Talk of a review of devolution has inevitably raised fears about a watering down of powers
If it sounds like a review, and looks like a review, then it is a review and what it is usually meant by a review is change
Mandy Rhodes - Image credit: Holyrood
In a parallel universe where sense and evidence matter, there is an acknowledgement that it isn’t a devolved Scotland that is out of step in this Brexit Britain, it is the rest of the UK, or at the least that part that devolution has managed to body swerve, namely, England.
With a Westminster parliament paralysed by its own indecision and a government rendered impotent, politicians suddenly realise in the face of mounting civic insurrection, that this isn’t about us, it is about them, and they rally round to create a more equal Britain.
A country where the four nations are treated with respect, where there is a sharing out of the spoils and the responsibilities and where the people that live in one part of the country feel every bit a part of it as the rest.
A real united kingdom where we are all in it together. A more balanced Britain.
But for now, we have an outgoing, enfeebled prime minister who, as a last two fingered salute to the country she had helped snap, travels to Scotland, where nationalist emotions are already running high, to announce a review of devolution to be led by an unelected lord who was the architect of the hated poll tax, which, if you have forgotten, was given its controversial dry run in Scotland, where it was met with a spectacular revolt.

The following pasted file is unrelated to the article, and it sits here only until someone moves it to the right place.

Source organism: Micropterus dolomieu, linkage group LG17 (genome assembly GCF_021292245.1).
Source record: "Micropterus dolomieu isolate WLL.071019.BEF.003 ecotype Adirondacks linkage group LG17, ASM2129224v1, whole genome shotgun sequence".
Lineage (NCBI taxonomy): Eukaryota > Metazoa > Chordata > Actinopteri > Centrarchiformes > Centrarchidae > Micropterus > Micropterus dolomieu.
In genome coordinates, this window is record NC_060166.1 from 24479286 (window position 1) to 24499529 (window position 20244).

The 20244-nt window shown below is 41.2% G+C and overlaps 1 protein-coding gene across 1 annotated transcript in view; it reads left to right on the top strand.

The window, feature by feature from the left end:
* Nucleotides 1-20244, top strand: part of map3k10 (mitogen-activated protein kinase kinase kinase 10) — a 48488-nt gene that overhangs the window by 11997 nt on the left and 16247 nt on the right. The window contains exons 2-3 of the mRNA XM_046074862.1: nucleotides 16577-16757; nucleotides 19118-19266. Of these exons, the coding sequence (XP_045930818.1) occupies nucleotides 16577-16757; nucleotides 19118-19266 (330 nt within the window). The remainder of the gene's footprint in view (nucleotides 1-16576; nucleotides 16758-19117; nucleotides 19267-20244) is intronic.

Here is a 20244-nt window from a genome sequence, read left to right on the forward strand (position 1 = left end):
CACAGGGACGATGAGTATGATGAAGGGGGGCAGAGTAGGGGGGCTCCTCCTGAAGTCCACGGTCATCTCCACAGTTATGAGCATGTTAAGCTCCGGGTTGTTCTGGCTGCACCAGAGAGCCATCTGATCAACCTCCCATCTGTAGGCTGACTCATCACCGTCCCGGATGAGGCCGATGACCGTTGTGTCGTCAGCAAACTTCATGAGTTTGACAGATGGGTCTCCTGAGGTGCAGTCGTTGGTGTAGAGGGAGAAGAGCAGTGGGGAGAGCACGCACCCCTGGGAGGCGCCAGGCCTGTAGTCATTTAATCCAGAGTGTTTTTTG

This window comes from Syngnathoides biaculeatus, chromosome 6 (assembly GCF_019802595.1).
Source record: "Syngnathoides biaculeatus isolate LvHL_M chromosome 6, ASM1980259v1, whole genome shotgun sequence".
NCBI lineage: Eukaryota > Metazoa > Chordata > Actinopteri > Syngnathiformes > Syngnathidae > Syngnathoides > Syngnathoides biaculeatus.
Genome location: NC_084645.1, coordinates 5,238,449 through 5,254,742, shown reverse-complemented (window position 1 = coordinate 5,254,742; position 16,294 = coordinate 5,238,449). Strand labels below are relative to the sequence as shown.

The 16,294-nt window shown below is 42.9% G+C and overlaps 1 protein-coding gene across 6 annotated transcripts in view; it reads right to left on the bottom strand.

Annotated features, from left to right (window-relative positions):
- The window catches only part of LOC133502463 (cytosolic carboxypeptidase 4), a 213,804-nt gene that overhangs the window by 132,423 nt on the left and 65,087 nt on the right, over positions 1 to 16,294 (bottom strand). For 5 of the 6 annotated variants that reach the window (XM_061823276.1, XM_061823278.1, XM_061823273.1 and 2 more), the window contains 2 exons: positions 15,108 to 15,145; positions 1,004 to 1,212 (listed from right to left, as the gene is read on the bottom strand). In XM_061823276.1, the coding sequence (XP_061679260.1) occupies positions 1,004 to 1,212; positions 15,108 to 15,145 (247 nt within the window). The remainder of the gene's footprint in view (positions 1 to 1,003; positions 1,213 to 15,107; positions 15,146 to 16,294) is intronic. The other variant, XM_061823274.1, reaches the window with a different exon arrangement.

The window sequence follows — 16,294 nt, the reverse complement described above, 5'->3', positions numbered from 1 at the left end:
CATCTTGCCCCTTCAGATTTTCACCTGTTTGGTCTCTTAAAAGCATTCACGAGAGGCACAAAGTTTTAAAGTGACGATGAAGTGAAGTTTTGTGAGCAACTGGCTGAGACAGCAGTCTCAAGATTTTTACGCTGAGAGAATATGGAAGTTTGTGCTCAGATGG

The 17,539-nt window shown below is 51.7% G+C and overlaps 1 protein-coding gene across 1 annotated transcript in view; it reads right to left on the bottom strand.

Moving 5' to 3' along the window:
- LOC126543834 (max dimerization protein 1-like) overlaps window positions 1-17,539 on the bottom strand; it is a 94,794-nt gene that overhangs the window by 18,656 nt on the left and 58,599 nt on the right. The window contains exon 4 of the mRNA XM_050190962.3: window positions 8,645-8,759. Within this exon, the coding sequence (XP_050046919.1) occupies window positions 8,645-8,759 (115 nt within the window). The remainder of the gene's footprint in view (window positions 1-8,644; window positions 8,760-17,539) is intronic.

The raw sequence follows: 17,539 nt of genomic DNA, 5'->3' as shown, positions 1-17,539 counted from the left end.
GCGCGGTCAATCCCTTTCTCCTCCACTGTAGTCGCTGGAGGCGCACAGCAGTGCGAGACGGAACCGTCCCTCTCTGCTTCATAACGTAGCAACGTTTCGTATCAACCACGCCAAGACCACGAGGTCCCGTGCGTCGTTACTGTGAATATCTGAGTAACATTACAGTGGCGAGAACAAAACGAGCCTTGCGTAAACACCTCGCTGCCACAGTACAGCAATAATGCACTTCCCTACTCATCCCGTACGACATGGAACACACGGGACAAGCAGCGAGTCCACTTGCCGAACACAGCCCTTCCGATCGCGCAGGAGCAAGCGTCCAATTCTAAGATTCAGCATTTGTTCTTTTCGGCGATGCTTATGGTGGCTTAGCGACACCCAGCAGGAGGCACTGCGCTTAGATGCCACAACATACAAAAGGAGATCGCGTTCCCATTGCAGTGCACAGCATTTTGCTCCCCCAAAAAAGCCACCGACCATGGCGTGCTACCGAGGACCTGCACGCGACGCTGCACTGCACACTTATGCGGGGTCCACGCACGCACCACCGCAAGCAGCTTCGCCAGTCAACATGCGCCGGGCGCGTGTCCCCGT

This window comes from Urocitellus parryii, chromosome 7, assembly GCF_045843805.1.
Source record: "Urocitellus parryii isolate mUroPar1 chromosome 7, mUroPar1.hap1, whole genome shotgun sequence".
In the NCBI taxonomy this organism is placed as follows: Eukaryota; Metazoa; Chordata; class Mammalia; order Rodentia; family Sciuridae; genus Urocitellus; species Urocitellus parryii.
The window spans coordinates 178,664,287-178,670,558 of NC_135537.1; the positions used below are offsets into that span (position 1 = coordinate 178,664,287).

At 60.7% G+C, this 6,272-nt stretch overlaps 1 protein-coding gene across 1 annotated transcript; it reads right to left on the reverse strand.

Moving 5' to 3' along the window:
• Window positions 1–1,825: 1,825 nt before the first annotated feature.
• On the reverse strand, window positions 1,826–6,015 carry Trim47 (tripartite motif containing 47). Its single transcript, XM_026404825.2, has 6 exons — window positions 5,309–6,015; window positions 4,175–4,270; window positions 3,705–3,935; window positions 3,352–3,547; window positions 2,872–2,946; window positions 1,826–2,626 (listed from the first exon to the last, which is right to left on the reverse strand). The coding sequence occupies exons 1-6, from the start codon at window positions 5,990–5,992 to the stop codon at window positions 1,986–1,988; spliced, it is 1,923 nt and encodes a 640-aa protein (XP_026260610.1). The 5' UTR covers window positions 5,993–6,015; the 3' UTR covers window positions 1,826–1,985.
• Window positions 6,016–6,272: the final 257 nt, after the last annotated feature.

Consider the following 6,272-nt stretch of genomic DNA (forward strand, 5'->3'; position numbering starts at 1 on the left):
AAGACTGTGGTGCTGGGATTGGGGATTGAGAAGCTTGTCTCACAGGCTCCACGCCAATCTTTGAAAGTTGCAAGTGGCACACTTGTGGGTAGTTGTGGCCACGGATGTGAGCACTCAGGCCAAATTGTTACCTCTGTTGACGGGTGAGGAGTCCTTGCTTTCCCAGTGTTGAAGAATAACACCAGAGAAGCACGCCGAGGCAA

And that pain is not forgotten.
But then, in the face of a predictable backlash, this prime minister does what she has always done; rolls-back, feigns ignorance, and says nothing has changed.
This isn’t a review, she says, it is an independent exploration of how the union can be strengthened post Brexit.
It’s not about Scotland, it’s about the rest of the UK.
It just happens to be announced in Scotland, where the majority voted so overwhelmingly to remain, is led by the junior minister at the Scotland Office who was David Cameron’s adviser for the independence referendum in 2014, is set within the context of devolution and is in the Scottish Parliament’s 20th year.
If it sounds like a review, and looks like a review, then it is a review and what it is usually meant by a review is change.
And that has inevitably raised fears about a watering down of devolution and its powers, and not just in Scotland, where this prime minister says the SNP government stoke grievance at every opportunity, but across the other nations that together make up Theresa May’s so-called, “precious union”.
And so, regardless of the spin of denial that quickly followed the outrage, Wales’ first minister, Mark Drakeford, warned “the last thing we need is an outbreak of colonialism”.
Former Welsh FM Carwyn Jones said that “devolution works pretty well thanks.”
And Scotland’s first minister tweeted: “A desperate act by a prime minister who has shown zero respect for the Scottish Parliament during her time in office.”
May talks wistfully of her commitment to her “precious union” but she has hugely damaged it.
Scotland has been used as a pawn throughout her time as prime minister, she says one thing and then does another, and so it is perhaps fitting that it is here that May commits her last clumsy, constitutional volte face.
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